I get nervous when the realtor in our neighborhood puts plastic flags in everyone’s yards on Memorial and Independence Day, but having a kid/being a parent continues to prompt me to look at holidays differently. It doesn’t hurt that I’m currently visiting the town where I grew up. So, my son and I did some 4th of July celebrating this year.
I took my son to his first parade. Last year he refused but we ended up having a surprise celebration. This year, as we drove to park at a friend’s house so we could walk the quarter mile into the small town of Arroyo Seco, I told Cavanaugh about when I was in a parade as a kid. My friend’s family owned a honey farm so we all dressed as bees–in black tights and leotards with yellow stripes–and rode around Taos plaza on their flatbed truck. At least, we rode until the parade came to a fast stop and I (with others or maybe just me?) fell off. Ahh, parades.
As we approached my friend’s house, reminiscing about parades long-gone, we came up on a family riding horses with silvery glitter strands in the horse’s tails and glittery red, white, and blue hats on the kids. You know that tingly feeling when your foot is asleep or you’re excited about something? I didn’t quite feel that but my stomach jumped as I told him, “We’re getting our own mini parade. Look at the horses.”
We walked into town, ordered chocolate chip ice cream for Cavanaugh because we can’t actually go near Taos Cow without ordering ice cream, then we found our friends. They’d been crowded out of the area they’d saved for all of us, pushed out of the shade. There’s some nice small town parade hospitality for you. But then the parade started and those meanies next to us didn’t matter a bit because the folks to our right were keeping an eye on all the kids, trading orange popsicles for blue and generally being the kind of neighbors you want to have in a parade, sharing commentary about burro dressed as a unicorn and the kids walking or riding in the backs of trucks so they could throw candy, hand out said blue popsicles or spray us with water guns as a mercy in the midday heat.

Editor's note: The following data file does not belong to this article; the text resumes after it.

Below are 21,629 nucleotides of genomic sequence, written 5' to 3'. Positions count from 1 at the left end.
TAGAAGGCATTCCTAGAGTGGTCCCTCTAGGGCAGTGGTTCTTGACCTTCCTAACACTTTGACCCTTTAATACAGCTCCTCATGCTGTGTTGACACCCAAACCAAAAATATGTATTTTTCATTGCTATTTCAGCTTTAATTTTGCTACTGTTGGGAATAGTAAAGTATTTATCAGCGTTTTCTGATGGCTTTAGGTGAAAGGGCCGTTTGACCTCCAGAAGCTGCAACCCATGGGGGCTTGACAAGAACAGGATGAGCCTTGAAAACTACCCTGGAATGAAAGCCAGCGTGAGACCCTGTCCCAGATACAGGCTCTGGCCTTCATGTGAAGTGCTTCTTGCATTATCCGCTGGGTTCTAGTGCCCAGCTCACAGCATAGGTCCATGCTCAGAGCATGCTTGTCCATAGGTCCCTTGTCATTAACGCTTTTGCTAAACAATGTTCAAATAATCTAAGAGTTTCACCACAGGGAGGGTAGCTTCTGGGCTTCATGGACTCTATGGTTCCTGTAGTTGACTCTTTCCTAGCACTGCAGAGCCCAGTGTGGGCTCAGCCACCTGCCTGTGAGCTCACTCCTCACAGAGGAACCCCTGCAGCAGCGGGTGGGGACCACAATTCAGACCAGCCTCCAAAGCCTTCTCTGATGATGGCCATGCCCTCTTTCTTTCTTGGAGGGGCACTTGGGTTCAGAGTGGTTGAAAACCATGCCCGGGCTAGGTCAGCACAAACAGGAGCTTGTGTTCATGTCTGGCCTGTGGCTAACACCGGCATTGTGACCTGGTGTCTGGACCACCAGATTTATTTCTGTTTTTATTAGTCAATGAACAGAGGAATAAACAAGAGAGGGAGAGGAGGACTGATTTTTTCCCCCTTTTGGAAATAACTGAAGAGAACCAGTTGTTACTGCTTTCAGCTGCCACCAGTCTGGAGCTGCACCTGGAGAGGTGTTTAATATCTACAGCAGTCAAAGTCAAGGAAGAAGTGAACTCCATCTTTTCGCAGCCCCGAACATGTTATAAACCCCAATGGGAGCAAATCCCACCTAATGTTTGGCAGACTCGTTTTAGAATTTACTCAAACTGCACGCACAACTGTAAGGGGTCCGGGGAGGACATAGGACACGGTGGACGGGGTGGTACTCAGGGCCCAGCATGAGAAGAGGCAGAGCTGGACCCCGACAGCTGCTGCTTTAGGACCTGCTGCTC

I don’t know why I was tearing up. Maybe it was because this was a milestone I was recognizing as it was happening and my boy is trying to learn how to swim, and saying things like, “Speaking of…” to introduce whatever topic he wants to jump to, and as we’re reading stories he asks, “What do we know so far?” What I knew on the fourth is that my boy who grew so many inches at once recently, his pants started falling down, was standing in front of me with my hands over his ears so the police and fire engine sirens from the parade wouldn’t be too loud. He reached up to be held, opening and closing his hands for added emphasis. How can he be simultaneously big and little? How can I? Maybe it was revisiting my childhood with my own child, with my friends and their children. It certainly wasn’t a parade to make one weep.
When we got home, I made what I have alternately considered naming Patriotic Pie, Berry Independent, or Democratic Dessert (because I’m about to give you so many choices). Whatever you call it, it was delicious. Here’s how you do it:
- Make shortbread crust a day ahead (or long enough to put in the freezer to completely cool before you add the rest). The recipe I linked to makes a 9×13″ crust in a pyrex dish.
- Then take 8-16 oz (1 or 2 boxes) neufchatel or cream cheese and beat with a hand mixer.
- Add 1/3 to 1/2 cup powdered sugar to taste.
- Pour in juice of one lemon plus zest OR 1 tsp vanilla OR 1 tsp almond extract.
- Beat with hand mixer until creamy.
- Top cooled shortbread crust with cream cheese mixture. I recommend refrigerating (or quick freezer visit) until cream cheese is firm before adding berries.
- Top with blueberries, strawberries, and raspberries. We ended up adding more fresh berries to the flag. Next time, I’ll just drop the berries to cover the entire top. Maybe it’ll look like fireworks exploding.
How did you celebrate the 4th?